Comparing Beliefs About Fishes And Chickens & Their Relation To Animal-Positive Behaviors Across Countries
According to the Food and Agriculture Organization of the United Nations, nearly 69 billion chickens were slaughtered in 2018 alone. That same year, the fishes slaughtered worldwide weighed nearly 100 million tons. Many of the countries we have surveyed in this line of research—which includes Brazil, Canada, China, India, and the United States—contribute in huge quantities to the enormous suffering of chickens and fishes. For example, China, the United States, and Brazil slaughtered more chickens than any other countries in 2018, with India not far behind. In terms of tons of fishes slaughtered, China ranked first in the world, while India was fourth and the U.S. was sixth. In total, the five countries considered in this research account for over 40% of the global chicken slaughter and more than a quarter of global fish slaughter.
Across the world, advocates are working to improve the welfare of animals and to reduce the consumption of animal products. Because of cultural differences across different regions, it is important that advocates understand the context in which they are working rather than assuming that lessons from one part of the world can be applied to audiences in another. Despite the massive quantities of chicken and fish slaughter committed by each of these countries, it is not necessarily the case that their residents share similar beliefs about these animals. By comparing the country-level findings described in other sections of this report, we can observe similarities and differences in beliefs across countries. This information may be helpful for animal advocates working in an international context.
- Base rates of pro-animal behavior are higher in India, China, and Brazil than the U.S. and Canada. Participants from the U.S. and Canada took the diet pledge and signed the welfare petition at much lower rates than participants from other countries. In Brazil, China, and India, at least half of participants were willing to take pro-animal actions.
- Many beliefs are consistent across countries, but important differences remain, underscoring the need for careful consideration of local contexts in animal advocacy campaigns. Some beliefs, including “fish are beautiful,” “chickens can feel pain,” and others, were common in all countries. Other beliefs were only frequent in some countries, such as the belief that fish are loving in India and Brazil, or that many chicken farms have horrible living conditions in the U.S. and India.
- Even when beliefs are similar across countries, correlations between beliefs and pro-animal actions may not be. U.S. participants’ beliefs had the strongest average associations with pro-animal actions compared to participants from other countries, while Indian participants had the weakest associations. Brazilian, Chinese, and Canadian participants’ associations fell in between. The stronger the association between beliefs and actions, the more likely it is that advocates working to influence beliefs will have a positive effect on the behaviors we want to shift.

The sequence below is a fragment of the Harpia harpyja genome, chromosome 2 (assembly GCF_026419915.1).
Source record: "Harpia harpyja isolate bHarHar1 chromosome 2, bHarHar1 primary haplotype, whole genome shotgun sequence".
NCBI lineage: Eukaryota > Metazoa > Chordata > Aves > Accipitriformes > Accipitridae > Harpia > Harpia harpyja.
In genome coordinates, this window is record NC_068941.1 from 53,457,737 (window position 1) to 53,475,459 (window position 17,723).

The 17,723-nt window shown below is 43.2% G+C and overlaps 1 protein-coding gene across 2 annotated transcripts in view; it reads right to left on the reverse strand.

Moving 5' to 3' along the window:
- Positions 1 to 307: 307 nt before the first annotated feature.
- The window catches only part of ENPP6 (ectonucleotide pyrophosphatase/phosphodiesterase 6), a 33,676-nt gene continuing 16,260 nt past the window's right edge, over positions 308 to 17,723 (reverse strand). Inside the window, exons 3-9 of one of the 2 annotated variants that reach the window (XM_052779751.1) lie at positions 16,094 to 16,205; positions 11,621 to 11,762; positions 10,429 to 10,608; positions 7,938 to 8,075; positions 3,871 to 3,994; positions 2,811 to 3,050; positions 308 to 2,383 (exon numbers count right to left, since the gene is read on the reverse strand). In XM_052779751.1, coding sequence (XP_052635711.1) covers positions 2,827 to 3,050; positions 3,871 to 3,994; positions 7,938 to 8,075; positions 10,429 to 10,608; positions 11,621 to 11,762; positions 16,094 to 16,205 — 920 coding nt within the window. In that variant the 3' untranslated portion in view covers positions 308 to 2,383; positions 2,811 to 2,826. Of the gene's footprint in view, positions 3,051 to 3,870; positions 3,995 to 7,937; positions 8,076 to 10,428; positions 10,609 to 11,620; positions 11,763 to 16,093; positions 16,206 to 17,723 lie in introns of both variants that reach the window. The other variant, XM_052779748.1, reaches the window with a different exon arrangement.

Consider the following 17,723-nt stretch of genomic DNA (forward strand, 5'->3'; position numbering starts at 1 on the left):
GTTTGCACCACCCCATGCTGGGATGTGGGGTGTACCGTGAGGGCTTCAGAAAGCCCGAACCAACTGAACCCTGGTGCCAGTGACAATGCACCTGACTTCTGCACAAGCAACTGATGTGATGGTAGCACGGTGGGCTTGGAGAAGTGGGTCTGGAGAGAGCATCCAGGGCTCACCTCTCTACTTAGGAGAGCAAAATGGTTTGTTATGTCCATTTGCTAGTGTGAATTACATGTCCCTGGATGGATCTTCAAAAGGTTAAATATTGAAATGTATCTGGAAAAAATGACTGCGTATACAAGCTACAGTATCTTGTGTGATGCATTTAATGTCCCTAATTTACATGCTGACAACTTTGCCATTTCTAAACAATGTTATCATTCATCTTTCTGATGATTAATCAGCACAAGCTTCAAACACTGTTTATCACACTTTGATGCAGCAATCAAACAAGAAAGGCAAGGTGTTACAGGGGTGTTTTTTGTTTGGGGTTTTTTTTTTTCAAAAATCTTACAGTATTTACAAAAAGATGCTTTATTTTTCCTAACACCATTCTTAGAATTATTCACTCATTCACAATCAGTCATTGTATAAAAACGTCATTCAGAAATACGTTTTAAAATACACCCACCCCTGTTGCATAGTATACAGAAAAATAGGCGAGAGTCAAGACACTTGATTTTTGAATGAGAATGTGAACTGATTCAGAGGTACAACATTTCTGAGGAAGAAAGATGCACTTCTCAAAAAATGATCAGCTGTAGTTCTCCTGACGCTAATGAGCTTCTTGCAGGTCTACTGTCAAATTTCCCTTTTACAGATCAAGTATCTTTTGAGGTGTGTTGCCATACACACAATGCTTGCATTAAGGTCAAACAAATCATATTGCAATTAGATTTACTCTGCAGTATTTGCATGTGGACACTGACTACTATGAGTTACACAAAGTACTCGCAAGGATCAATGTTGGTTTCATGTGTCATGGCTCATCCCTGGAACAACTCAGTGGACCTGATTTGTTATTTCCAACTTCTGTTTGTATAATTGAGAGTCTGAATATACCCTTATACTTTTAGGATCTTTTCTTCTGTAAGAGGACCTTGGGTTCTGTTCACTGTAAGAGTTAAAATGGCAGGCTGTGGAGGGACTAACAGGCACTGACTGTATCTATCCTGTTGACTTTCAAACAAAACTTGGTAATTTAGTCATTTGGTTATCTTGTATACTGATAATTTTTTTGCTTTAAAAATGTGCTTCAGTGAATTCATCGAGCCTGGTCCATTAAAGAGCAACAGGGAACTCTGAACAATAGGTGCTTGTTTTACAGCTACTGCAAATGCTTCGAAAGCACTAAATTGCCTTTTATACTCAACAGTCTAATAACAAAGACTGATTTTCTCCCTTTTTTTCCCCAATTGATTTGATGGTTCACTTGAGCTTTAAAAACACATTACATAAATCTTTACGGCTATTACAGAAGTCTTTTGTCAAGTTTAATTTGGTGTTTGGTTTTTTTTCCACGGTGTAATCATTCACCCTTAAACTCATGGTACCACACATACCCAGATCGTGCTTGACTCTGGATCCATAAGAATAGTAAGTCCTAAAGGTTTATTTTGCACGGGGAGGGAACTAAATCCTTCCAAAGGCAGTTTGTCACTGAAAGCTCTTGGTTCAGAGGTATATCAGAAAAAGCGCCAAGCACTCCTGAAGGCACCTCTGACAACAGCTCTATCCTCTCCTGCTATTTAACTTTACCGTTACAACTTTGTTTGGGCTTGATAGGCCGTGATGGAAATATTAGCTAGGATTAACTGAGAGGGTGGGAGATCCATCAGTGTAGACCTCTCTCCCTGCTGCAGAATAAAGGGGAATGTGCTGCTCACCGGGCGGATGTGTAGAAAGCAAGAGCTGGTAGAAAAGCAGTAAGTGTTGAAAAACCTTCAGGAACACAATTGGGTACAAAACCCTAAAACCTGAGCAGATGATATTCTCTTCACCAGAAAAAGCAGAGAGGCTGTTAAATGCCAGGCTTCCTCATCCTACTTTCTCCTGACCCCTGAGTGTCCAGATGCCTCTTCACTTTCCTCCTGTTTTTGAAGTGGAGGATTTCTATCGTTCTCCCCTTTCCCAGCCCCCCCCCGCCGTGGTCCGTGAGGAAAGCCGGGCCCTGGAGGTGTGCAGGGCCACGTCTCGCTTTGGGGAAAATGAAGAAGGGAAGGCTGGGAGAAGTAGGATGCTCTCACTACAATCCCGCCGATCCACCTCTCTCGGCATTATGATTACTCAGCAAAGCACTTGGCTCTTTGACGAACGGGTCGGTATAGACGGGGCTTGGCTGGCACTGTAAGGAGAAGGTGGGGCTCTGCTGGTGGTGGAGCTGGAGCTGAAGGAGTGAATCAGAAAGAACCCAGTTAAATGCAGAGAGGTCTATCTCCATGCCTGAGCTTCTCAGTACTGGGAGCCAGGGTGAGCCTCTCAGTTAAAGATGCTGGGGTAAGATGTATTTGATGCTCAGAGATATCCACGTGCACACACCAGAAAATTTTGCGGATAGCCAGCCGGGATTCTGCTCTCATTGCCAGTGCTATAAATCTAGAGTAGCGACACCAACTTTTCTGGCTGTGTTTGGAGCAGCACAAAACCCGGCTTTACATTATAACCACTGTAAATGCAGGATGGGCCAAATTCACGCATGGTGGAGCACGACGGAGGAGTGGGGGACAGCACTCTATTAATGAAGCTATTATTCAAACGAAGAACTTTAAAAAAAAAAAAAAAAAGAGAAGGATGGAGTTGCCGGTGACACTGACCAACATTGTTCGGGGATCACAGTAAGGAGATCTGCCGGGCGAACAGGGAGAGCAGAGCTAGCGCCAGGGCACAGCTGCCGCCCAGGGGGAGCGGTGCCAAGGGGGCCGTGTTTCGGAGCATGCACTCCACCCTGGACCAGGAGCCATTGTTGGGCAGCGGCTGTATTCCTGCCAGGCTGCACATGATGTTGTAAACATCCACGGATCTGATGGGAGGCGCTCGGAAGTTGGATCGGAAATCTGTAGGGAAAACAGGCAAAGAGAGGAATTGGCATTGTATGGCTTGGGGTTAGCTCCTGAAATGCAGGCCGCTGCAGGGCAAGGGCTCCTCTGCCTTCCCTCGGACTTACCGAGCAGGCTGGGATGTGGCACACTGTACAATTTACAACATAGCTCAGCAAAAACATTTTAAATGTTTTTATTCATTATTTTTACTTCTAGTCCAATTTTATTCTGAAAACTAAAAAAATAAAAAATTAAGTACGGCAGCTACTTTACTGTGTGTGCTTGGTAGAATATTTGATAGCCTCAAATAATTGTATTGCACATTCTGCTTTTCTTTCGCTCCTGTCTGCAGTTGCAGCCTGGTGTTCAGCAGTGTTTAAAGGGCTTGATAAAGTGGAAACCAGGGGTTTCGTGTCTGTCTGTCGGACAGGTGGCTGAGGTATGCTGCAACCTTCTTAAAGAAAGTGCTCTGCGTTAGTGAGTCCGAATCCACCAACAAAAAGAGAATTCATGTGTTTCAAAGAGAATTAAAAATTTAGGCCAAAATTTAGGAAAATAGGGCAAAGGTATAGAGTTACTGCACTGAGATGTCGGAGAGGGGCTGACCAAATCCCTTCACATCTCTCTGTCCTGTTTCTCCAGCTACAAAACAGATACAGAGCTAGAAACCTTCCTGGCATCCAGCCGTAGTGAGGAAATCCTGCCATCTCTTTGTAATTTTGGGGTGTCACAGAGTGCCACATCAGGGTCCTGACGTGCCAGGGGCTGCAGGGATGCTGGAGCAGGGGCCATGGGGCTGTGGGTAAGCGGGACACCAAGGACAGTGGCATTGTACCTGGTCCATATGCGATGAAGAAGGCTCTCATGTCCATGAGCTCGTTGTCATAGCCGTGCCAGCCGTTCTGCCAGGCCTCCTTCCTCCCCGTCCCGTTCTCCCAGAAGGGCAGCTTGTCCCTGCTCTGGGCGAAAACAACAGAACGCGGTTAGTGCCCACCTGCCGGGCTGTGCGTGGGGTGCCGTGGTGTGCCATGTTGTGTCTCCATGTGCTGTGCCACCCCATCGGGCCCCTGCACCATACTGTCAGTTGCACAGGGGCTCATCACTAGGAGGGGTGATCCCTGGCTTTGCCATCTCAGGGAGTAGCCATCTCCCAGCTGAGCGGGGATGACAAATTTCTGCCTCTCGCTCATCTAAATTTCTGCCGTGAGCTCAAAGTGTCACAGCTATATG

- Beliefs about fishes and about chickens were similarly associated with pro-animal actions. In other words, beliefs may be equally important in people’s minds when deciding whether or not to take pro-animal actions, regardless of whether they are considering chickens or fishes.
This project is a collaboration between researchers at Faunalytics and Mercy For Animals (MFA): namely, Zach Wulderk, Jo Anderson, and Tom Beggs of Faunalytics and Courtney Dillard, Walter Sanchez-Suarez, and Sebastian Quaade of MFA. We are indebted to Meredith Hui, Rashmit Arora, Diogo Fernandes, and Vitor Clemente for their assistance with linguistic and cultural translation, and to Cristina Mendonça, Meredith Hui, and Nikunj Sharma for their invaluable feedback.
We’d like to thank the CEA Animal Welfare Fund, the Culture and Animals Foundation, and an anonymous donor for funding this work, and the Tipping Point Private Foundation for funding the report translations.
Including the first report in this line of research, we surveyed over 1,000 adults each in Brazil, Canada, China, and the U.S., and nearly 900 in India. Within each country, these participants were split into two groups and asked to provide information on their beliefs about either fishes or chickens. Respondents were then asked if they would take a diet pledge to reduce their consumption of this animal, and if they would sign a petition calling for improved living and slaughter conditions. The sole exception to this approach was China, where instead of being offered a petition, participants were asked whether they support these welfare reforms.
In addition to determining the commonality of each belief at the country level, we also calculated correlations between each belief and the pro-animal actions participants were offered—that is, taking a diet pledge or signing a welfare petition.
More information on the results for participants from each country, as well as recommendations for animal advocates, can be found in the country-specific reports.